Doubling Down on the School-to-Prison Pipeline in Worcester.
In 2012, the ACLU in collaboration with Citizens for Juvenile Justice released a report, “ARRESTED FUTURES,” that looked at the “Criminalization of School Discipline” in Boston, Springfield and Worcester.
Among its findings, the report noted that “In all three
districts there were numerous arrests at school during the school day (“school-
based arrests”) based on misbehavior that could have been addressed more
appropriately by teachers and school staff, and with significantly less harm to
“These arrests were often justified using catch-all public
order offenses (such as “disturbing a lawful assembly”), the report said.
“While there are undoubtedly many reasons why there are more
public order arrests in Springfield than in Boston or Worcester, it appears
that the manner in which Springfield deploys police officers in its public
schools is a contributing factor.
“Springfield is the only district that has armed, uniformed
police officers from the local police department stationed in selected schools
for the entire duration of the school day. “
Despite the dire warning of the report, Worcester since then has stationed more police officers in its schools and appears committed to increasing their presence in the coming years.
In response to a Worcester Education Justice Alliance (WEJA) questionnaire, five of the six members of the newly elected school committee either supported “continuing to hire and station police officers in schools,” or chose not to answer the question directly.
This push towards militarizing the classroom runs contrary to best educational practices.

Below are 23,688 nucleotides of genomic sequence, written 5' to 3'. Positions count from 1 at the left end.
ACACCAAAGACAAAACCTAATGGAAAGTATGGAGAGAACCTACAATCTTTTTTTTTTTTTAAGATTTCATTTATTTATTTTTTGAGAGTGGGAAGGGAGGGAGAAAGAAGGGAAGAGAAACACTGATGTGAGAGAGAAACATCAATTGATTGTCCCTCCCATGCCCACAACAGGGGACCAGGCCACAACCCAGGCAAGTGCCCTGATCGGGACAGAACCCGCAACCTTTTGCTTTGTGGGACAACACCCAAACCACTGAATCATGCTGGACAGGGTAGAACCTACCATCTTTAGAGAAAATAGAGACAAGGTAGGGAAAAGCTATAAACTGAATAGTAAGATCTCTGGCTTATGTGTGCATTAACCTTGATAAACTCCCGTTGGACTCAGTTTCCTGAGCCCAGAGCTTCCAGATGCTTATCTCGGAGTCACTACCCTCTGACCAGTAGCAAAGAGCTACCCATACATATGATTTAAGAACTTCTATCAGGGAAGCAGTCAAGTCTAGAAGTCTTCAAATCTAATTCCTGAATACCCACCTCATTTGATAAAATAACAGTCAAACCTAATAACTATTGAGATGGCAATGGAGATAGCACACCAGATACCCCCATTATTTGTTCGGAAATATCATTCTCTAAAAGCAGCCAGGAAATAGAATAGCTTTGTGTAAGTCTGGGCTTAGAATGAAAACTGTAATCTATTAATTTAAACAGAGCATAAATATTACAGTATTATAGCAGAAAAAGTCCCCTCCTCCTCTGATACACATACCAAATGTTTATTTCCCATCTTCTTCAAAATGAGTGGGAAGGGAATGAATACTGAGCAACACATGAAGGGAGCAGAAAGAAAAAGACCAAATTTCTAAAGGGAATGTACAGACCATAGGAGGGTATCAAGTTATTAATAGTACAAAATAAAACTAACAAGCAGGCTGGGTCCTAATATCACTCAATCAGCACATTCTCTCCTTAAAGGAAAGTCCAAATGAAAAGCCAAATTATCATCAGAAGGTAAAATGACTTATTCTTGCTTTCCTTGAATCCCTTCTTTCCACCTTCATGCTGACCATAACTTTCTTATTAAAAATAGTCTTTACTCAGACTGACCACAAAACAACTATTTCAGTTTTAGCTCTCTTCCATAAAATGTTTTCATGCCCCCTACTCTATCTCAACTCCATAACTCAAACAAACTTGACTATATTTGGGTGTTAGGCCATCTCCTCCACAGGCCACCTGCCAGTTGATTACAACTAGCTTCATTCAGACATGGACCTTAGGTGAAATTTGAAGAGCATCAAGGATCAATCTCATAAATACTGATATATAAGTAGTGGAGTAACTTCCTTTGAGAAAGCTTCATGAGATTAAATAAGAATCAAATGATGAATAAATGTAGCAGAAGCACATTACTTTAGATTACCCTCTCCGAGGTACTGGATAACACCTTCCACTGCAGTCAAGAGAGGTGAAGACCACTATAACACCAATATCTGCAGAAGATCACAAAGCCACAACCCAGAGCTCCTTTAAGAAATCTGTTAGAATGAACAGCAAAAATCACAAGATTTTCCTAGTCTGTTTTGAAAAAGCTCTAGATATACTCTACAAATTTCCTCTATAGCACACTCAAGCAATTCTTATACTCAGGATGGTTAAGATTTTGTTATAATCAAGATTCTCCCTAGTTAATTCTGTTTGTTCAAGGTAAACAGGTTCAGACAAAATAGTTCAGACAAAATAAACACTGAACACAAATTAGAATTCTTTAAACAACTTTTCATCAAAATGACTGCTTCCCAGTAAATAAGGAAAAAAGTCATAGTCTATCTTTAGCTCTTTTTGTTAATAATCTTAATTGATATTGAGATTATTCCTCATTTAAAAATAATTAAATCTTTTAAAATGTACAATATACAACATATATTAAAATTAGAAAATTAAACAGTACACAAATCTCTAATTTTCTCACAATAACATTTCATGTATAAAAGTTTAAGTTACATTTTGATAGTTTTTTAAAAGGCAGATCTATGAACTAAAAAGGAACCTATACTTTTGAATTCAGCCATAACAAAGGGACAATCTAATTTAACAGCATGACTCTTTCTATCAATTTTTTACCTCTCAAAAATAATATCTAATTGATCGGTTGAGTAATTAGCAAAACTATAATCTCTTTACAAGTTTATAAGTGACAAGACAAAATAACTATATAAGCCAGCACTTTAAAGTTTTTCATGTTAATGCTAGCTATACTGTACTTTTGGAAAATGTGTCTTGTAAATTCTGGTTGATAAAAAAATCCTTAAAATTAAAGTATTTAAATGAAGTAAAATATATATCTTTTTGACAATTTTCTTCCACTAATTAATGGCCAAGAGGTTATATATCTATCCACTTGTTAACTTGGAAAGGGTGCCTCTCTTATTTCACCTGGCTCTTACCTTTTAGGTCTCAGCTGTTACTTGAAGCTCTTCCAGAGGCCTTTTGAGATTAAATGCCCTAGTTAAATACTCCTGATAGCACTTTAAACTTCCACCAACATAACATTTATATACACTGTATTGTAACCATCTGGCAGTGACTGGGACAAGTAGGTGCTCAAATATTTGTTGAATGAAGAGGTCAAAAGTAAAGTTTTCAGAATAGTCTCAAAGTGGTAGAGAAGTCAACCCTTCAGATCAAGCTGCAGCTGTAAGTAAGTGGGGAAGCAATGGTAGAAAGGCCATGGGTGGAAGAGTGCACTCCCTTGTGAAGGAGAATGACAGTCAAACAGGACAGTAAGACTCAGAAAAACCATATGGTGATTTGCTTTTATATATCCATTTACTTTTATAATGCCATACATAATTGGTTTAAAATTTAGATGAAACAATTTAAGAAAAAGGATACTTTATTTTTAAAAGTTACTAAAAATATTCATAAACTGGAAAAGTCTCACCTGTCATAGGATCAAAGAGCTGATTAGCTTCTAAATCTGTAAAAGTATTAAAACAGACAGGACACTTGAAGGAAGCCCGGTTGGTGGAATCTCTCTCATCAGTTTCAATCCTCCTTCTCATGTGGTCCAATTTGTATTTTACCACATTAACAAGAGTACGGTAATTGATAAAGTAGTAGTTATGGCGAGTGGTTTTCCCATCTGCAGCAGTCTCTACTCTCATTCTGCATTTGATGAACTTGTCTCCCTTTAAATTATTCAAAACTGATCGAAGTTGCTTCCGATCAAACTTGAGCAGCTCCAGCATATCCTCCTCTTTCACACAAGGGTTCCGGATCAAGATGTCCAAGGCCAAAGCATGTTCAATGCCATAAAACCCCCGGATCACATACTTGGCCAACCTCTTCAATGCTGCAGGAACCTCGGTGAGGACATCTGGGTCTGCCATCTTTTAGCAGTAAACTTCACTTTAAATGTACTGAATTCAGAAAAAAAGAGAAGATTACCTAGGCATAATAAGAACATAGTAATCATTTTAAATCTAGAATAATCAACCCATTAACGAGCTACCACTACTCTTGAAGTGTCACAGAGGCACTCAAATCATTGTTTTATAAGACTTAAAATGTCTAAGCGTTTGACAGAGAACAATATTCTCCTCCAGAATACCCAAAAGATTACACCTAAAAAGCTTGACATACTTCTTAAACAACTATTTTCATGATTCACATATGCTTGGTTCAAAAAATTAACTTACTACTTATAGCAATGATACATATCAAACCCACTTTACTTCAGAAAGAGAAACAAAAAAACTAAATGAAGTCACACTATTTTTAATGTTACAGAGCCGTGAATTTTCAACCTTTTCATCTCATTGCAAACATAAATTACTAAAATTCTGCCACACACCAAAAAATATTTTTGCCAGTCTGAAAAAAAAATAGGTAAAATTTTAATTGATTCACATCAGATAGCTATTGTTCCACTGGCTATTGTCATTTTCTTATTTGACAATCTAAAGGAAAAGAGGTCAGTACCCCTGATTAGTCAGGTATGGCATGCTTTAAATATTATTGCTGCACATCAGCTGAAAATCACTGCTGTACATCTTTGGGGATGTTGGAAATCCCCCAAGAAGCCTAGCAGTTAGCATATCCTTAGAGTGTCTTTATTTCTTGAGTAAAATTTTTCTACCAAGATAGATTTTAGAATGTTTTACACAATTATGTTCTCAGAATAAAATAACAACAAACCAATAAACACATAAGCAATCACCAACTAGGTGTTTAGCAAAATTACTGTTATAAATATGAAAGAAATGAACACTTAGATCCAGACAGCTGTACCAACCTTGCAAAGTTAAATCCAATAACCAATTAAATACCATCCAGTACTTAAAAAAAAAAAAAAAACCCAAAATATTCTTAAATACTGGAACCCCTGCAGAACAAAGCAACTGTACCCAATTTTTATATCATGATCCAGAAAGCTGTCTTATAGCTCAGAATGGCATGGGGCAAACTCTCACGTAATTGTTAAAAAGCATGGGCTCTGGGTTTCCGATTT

As the authors of “Arrested Futures” noted, “Recent studies have concluded that on-site police officers, particularly ones who use arrest as a means to resolve student discipline issues, do not make schools safer.”
The authors also noted research showed that “improved school safety can be achieved without the presence of school officers or a law enforcement approach to school discipline.”
“These studies found that safety in schools can be enhanced
by increasing both structure and support: adopting rules that are strictly and
fairly enforced and having adults at the school who are caring, supportive and
willing to help students,” they argued.
Yet, according to the Urban Institute, “even as school shootings have renewed interest in the utility and prevalence of police officers in schools…more than two-thirds of high school students already attend a school with a police officer present.”
In addition, the Urban Institute said “students attending
schools with a sizeable share of black and Hispanic students are more
likely to be attending a school that has a police officer.”
On Wednesday, Presidential Candidate Elizabeth Warren wrote an op-ed for Essence on how her Criminal Justice Reform and K-12 education plan would work together to close the “School-to-Prison pipeline” for good.
Her plan would invest $800 billion into our public schools,
including tripling Title I funding and investing in evidenced-based school
In a press release, Sen. Warren said her plan would “demilitarize our schools, reduce police presence, and invest in counselors, nurses, psychologists, or social workers so that every student has access to the support they need.”
Her plan, she said, would also adopt “restorative justice programs that address the underlying drivers of behaviors that schools have come to criminalize: poverty, childhood trauma, homelessness, food insecurity, or a child living with the impact of a family member’s incarceration.”
At its bare minimum, restorative justice programs seek to promote conversations between the offender and victim of a crime in order to repair the harm done and to prevent such crimes in the future.
Yet, creating such programs in Worcester was supported by only three members of the newly elected school committee based on their answers to WEJA questionnaire.
One could conclude that the School-to-Prison Pipeline is a vital part of the city’s economic renaissance.
Why else in this age of enlightenment would it still continue to endure here?